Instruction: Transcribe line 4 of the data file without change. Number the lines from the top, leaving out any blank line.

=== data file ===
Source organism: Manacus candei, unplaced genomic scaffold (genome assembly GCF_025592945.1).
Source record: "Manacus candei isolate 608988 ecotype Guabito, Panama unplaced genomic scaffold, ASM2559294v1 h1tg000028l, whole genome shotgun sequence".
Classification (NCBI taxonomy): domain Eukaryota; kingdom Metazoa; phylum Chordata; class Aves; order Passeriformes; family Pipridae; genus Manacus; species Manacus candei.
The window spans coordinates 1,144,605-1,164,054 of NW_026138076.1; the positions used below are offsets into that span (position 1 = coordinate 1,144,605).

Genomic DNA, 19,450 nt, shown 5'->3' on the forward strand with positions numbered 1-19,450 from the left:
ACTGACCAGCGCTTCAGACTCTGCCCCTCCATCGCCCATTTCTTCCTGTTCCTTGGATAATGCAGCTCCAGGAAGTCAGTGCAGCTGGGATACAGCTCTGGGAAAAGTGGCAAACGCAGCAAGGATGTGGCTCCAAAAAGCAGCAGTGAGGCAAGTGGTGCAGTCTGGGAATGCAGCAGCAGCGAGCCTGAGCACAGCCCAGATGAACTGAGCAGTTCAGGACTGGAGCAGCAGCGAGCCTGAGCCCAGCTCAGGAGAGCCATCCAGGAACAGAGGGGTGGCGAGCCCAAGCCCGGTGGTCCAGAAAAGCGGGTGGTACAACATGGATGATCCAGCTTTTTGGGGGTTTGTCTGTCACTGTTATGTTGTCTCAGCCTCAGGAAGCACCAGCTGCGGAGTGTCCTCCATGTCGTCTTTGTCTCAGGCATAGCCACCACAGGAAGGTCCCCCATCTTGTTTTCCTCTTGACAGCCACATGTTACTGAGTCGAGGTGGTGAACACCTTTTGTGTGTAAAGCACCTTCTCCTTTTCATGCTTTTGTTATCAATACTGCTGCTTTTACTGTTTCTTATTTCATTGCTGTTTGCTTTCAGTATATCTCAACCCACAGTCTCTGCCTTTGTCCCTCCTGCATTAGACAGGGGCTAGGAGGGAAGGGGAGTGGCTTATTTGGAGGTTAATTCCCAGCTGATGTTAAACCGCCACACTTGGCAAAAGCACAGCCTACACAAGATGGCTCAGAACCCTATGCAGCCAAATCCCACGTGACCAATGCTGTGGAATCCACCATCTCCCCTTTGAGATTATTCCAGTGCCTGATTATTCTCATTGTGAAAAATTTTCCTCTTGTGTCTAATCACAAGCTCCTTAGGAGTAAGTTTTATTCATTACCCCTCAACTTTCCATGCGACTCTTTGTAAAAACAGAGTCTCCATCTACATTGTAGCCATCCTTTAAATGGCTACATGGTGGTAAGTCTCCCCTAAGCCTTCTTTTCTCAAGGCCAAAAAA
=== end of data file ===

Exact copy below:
The window spans coordinates 1,144,605-1,164,054 of NW_026138076.1; the positions used below are offsets into that span (position 1 = coordinate 1,144,605).